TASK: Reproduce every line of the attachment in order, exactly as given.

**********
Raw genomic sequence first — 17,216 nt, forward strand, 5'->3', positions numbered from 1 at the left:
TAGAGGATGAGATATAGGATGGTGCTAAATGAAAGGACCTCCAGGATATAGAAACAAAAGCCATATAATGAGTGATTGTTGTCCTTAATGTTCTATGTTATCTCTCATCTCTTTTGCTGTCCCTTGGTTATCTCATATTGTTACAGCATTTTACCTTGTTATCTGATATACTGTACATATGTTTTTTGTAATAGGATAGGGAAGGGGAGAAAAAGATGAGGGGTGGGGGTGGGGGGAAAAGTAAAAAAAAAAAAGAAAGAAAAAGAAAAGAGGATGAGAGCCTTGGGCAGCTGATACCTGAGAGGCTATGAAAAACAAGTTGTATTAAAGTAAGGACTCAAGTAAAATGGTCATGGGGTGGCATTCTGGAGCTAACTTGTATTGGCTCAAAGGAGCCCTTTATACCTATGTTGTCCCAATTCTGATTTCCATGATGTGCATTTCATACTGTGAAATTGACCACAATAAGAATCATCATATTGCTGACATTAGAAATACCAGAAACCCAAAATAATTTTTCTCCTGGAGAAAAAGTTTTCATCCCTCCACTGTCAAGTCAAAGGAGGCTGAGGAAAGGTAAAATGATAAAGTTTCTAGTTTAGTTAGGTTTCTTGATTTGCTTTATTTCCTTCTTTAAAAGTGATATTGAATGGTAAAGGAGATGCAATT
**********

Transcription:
Raw genomic sequence first — 17,216 nt, forward strand, 5'->3', positions numbered from 1 at the left:
TAGAGGATGAGATATAGGATGGTGCTAAATGAAAGGACCTCCAGGATATAGAAACAAAAGCCATATAATGAGTGATTGTTGTCCTTAATGTTCTATGTTATCTCTCATCTCTTTTGCTGTCCCTTGGTTATCTCATATTGTTACAGCATTTTACCTTGTTATCTGATATACTGTACATATGTTTTTTGTAATAGGATAGGGAAGGGGAGAAAAAGATGAGGGGTGGGGGTGGGGGGAAAAGTAAAAAAAAAAAAGAAAGAAAAAGAAAAGAGGATGAGAGCCTTGGGCAGCTGATACCTGAGAGGCTATGAAAAACAAGTTGTATTAAAGTAAGGACTCAAGTAAAATGGTCATGGGGTGGCATTCTGGAGCTAACTTGTATTGGCTCAAAGGAGCCCTTTATACCTATGTTGTCCCAATTCTGATTTCCATGATGTGCATTTCATACTGTGAAATTGACCACAATAAGAATCATCATATTGCTGACATTAGAAATACCAGAAACCCAAAATAATTTTTCTCCTGGAGAAAAAGTTTTCATCCCTCCACTGTCAAGTCAAAGGAGGCTGAGGAAAGGTAAAATGATAAAGTTTCTAGTTTAGTTAGGTTTCTTGATTTGCTTTATTTCCTTCTTTAAAAGTGATATTGAATGGTAAAGGAGATGCAATT